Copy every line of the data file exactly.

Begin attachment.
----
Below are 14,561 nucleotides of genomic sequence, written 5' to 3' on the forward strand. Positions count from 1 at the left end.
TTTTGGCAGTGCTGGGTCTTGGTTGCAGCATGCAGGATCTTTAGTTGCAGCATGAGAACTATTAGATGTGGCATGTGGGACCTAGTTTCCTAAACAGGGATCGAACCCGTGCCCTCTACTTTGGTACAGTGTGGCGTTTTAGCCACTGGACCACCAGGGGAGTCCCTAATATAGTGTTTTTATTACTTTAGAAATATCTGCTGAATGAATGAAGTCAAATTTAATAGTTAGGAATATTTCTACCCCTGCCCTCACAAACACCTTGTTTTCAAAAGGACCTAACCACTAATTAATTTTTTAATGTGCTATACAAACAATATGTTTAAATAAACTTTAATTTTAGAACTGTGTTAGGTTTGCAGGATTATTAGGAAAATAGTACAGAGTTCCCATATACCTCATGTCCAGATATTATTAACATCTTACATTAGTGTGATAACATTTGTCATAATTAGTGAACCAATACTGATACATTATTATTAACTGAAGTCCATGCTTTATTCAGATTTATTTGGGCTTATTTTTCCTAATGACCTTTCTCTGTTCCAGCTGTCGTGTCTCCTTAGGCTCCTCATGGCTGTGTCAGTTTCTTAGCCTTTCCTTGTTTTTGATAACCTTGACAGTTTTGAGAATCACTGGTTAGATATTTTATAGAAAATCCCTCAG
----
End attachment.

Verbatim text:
Below are 14,561 nucleotides of genomic sequence, written 5' to 3' on the forward strand. Positions count from 1 at the left end.
TTTTGGCAGTGCTGGGTCTTGGTTGCAGCATGCAGGATCTTTAGTTGCAGCATGAGAACTATTAGATGTGGCATGTGGGACCTAGTTTCCTAAACAGGGATCGAACCCGTGCCCTCTACTTTGGTACAGTGTGGCGTTTTAGCCACTGGACCACCAGGGGAGTCCCTAATATAGTGTTTTTATTACTTTAGAAATATCTGCTGAATGAATGAAGTCAAATTTAATAGTTAGGAATATTTCTACCCCTGCCCTCACAAACACCTTGTTTTCAAAAGGACCTAACCACTAATTAATTTTTTAATGTGCTATACAAACAATATGTTTAAATAAACTTTAATTTTAGAACTGTGTTAGGTTTGCAGGATTATTAGGAAAATAGTACAGAGTTCCCATATACCTCATGTCCAGATATTATTAACATCTTACATTAGTGTGATAACATTTGTCATAATTAGTGAACCAATACTGATACATTATTATTAACTGAAGTCCATGCTTTATTCAGATTTATTTGGGCTTATTTTTCCTAATGACCTTTCTCTGTTCCAGCTGTCGTGTCTCCTTAGGCTCCTCATGGCTGTGTCAGTTTCTTAGCCTTTCCTTGTTTTTGATAACCTTGACAGTTTTGAGAATCACTGGTTAGATATTTTATAGAAAATCCCTCAG